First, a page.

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How to Best Price Day-ahead Markets?

BY Cecilia Maya, Chief Market Operations, Colombian Power Independent System and Market Operator

ON June 1, 2022

Originally published in APEx Newsletter Volume XXI – June 2022


Since the early waves of electricity market liberalizations, pricing in day-ahead markets has raised challenging questions rooted in economics and optimization theory. In general, finding uniform paid-as-cleared market prices, i.e. clearing prices that uniformly apply to bids such that all price-compatible bids are accepted and price-incompatible bids are rejected, is mathematically impossible in day-ahead (or more generally closed-gate) electricity markets, due to the presence of indivisibility constraints.

We discuss here how that pricing challenge is addressed currently in the EU Single Day-Ahead Coupling (SDAC), in the US, and why Non-uniform Clearing prices may potentially be a key enabler leading to more welfare and better algorithm scalability. The question of obtaining meaningful price signals is also briefly discussed.

Perfect uniform prices, in general, do not exist

Uniform pricing means that in the market outcome, every market participant of the same market segment (location and hour of the day) will pay or receive the same electricity price and no other transfers or payments are considered. Uniform prices correspond to the classic pay-as-clear design.

Competitive equilibrium is a market outcome where the market clears (balance of supply and demand), and where market prices are such that no one (buyers or suppliers) has an incentive to deviate from the accepted quantities satisfying the power balance. Equivalently, for these market prices, there is no paradoxical acceptance (in which case the market participant would rather prefer its order not to be matched), or paradoxical rejection (in which case the market participant would rather prefer its order to be accepted).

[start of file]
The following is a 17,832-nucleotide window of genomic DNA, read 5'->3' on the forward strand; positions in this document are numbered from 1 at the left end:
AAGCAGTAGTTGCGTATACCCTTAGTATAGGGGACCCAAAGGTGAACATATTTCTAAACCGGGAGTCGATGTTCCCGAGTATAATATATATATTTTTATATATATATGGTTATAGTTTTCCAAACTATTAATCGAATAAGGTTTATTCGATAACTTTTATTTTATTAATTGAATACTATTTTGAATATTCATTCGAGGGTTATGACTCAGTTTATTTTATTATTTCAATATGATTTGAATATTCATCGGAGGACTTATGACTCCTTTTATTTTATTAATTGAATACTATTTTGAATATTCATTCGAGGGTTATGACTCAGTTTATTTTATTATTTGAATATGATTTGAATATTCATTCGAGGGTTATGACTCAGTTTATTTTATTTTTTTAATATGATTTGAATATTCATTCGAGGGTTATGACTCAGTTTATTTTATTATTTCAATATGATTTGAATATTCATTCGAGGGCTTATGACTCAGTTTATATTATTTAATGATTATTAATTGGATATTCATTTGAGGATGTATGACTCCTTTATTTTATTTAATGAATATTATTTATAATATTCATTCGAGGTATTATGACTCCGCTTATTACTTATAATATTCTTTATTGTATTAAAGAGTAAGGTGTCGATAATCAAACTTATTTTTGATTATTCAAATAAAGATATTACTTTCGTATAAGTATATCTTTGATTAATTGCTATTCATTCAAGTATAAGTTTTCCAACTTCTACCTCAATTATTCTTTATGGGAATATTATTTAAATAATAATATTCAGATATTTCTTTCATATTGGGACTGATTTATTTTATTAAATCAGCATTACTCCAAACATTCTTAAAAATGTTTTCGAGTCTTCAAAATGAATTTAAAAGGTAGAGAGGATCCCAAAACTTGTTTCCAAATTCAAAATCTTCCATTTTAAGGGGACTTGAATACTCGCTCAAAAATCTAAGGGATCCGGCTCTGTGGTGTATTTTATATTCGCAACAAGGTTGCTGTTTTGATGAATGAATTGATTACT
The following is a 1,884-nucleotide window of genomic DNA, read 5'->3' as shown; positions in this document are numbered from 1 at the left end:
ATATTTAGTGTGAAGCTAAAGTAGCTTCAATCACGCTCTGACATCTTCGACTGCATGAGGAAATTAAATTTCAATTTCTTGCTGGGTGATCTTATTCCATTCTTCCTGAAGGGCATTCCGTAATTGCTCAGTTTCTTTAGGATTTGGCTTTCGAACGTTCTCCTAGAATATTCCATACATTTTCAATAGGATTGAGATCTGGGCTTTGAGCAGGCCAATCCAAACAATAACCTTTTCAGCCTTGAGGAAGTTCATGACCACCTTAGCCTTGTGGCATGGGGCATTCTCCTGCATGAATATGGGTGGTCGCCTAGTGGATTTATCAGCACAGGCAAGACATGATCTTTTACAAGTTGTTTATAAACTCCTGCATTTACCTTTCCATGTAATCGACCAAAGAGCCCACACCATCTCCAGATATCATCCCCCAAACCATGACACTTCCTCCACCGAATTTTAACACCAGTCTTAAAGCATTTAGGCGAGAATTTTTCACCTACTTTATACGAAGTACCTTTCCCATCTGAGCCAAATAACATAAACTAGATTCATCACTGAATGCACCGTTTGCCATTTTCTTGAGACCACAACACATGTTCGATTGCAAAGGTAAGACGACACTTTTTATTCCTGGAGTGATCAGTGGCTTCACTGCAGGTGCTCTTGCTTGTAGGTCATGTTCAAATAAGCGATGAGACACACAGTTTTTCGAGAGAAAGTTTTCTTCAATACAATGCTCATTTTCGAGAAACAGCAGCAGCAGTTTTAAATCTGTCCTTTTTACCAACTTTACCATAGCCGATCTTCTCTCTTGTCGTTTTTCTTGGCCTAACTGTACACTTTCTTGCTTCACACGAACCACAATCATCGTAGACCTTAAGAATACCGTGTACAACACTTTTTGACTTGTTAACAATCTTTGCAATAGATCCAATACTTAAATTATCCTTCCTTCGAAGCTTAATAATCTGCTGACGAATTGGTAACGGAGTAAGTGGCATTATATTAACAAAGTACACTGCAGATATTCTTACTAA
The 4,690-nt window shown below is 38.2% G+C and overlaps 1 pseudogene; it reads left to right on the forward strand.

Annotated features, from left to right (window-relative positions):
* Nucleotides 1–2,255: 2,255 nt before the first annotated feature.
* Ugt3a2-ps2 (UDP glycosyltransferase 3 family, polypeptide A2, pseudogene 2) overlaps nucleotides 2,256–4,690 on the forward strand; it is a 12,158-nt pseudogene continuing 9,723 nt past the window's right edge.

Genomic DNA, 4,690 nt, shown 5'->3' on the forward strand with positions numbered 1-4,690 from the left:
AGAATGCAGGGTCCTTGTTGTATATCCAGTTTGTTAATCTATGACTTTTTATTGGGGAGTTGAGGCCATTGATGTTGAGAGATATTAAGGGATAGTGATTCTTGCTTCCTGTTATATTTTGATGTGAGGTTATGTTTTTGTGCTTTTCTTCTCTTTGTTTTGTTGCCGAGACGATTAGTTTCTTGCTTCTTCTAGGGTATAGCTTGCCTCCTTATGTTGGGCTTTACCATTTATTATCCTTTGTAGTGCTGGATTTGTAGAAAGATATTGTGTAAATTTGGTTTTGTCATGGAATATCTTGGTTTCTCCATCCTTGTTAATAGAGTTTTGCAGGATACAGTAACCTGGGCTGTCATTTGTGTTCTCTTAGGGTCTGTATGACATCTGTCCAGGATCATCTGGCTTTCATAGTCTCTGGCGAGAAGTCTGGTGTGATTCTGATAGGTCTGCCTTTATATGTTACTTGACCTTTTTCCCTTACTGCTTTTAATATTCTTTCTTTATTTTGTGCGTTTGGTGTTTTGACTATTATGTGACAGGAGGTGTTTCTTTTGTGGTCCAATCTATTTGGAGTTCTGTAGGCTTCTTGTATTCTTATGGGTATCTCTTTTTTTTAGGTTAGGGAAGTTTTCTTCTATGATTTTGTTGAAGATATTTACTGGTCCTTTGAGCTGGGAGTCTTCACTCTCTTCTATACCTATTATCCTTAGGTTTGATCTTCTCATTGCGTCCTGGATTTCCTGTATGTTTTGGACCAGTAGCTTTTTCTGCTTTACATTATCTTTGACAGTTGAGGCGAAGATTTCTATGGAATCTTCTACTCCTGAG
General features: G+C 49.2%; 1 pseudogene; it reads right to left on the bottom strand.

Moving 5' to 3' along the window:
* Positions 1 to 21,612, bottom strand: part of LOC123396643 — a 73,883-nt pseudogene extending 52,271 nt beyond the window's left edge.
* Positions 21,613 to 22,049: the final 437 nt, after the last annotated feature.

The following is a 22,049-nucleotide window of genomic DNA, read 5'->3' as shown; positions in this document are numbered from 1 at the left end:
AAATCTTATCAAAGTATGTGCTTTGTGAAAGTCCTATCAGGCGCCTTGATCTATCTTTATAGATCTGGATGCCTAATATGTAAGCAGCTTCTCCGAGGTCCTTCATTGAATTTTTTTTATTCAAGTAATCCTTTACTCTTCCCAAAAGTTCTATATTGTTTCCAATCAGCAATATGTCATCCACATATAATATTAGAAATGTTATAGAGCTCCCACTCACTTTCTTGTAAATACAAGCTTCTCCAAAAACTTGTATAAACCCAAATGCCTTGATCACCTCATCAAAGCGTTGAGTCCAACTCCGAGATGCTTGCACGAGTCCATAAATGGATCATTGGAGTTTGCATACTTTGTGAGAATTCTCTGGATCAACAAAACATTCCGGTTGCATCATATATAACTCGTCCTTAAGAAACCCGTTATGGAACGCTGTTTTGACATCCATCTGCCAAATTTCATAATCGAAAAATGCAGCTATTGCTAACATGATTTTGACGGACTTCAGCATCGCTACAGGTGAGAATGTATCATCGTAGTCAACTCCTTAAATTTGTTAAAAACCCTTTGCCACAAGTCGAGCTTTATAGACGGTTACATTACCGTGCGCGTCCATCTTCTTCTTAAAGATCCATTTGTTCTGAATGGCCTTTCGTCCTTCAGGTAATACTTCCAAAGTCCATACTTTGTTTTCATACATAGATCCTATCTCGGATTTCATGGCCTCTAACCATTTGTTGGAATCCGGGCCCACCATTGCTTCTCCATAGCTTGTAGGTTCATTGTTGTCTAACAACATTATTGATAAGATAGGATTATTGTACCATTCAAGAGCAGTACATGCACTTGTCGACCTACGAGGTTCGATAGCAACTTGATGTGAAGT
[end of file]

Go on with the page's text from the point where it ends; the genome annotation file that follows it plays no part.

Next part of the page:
When only demand and offer curves are in scope, classic economics teaches us that the intersection of the supply and demand curves determines a competitive equilibrium and its market-clearing price.

In day-ahead electricity markets, additional more advanced bids than simple demand and offer curves are used to take into account technical-economic constraints such as minimum power output levels or start-up costs for generation assets. In such a case, it is in general not possible to find a “single price fits all” supporting a competitive equilibrium and ensuring that every market player is perfectly fine with the market outcome. A simple example is demonstrated in the full version of this article is available here.

The current approach for Indian and European wholesale markets

In the current design in the EU Single Day-ahead Coupling and in India, the welfare optimal allocation would most of the time be discarded, in case it is not possible to find uniform prices avoiding that some orders are paradoxically accepted. A concrete example can be found in the full version of this article here.

An advantage of this design is for example that there is no need to organize compensations (also called sidepayments) to bids losing money because they are paradoxically accepted, as those solutions are forbidden.

Regarding fairness of the outcome, on one hand, every accepted order will be cleared at the same prices without relying on anonymous discriminatory side-payments, but on another hand, some (block) orders are paradoxically rejected, which can be perceived by some market participants as an unfair or at least undesirable market outcome. Paradoxical rejection of orders is however in general unavoidable in (“non-convex”) day-ahead electricity markets.

Such a design requires checking specific price conditions every time an order-matching candidate solution is found, and to discard such a solution if paradoxical acceptance of some so-called block orders cannot be avoided. Technically speaking, this implies that the market-clearing algorithm needs to “iterate” between a volume problem (which a.o. determines the acceptance of bids), and a price problem (which verifies that prices are compatible with the accepted bids actually exist).